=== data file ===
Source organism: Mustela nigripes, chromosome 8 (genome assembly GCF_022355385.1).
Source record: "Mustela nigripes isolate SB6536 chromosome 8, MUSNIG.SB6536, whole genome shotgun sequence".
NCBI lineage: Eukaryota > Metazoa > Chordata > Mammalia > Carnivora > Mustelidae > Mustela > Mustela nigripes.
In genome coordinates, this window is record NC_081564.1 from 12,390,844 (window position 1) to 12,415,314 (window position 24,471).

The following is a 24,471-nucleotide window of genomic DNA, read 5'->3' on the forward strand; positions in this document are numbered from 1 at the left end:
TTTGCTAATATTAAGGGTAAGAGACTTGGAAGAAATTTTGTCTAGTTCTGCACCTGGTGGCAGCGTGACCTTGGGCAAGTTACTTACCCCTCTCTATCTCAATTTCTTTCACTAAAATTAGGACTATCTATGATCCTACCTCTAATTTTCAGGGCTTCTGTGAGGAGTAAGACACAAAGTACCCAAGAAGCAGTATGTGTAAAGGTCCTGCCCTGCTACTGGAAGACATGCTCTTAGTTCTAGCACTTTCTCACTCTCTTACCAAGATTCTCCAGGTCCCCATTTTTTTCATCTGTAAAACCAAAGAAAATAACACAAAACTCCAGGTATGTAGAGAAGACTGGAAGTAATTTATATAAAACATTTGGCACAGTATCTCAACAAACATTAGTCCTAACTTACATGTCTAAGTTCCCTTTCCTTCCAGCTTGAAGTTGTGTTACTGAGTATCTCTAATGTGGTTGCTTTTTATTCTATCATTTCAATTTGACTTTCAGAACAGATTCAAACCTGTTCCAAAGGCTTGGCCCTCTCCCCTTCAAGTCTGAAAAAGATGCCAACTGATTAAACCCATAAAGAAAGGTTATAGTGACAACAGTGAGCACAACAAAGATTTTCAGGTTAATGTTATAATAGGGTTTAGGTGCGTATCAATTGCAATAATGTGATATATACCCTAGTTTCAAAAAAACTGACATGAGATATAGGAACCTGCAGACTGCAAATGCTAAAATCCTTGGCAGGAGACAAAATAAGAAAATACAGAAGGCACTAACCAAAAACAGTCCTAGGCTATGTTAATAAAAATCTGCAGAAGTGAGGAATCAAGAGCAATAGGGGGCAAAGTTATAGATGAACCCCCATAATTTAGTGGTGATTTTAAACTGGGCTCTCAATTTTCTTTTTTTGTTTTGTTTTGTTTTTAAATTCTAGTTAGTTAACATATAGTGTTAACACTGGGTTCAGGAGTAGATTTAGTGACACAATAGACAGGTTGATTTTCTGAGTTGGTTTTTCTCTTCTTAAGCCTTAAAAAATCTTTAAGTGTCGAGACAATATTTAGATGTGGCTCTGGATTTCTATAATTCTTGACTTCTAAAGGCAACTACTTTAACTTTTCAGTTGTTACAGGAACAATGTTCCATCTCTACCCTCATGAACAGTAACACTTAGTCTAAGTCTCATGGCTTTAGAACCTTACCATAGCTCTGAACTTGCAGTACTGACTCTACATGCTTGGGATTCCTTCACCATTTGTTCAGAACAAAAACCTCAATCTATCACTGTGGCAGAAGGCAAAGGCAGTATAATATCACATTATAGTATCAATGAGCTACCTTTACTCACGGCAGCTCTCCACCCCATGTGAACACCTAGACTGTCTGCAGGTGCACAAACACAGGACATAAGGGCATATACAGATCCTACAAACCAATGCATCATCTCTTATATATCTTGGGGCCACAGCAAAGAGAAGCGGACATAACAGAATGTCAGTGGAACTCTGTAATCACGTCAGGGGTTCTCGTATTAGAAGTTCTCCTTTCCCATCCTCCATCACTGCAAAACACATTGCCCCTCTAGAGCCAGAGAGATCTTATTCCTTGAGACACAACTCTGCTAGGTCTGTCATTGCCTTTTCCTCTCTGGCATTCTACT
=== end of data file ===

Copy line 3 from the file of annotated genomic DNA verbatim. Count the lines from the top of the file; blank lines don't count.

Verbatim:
NCBI lineage: Eukaryota > Metazoa > Chordata > Mammalia > Carnivora > Mustelidae > Mustela > Mustela nigripes.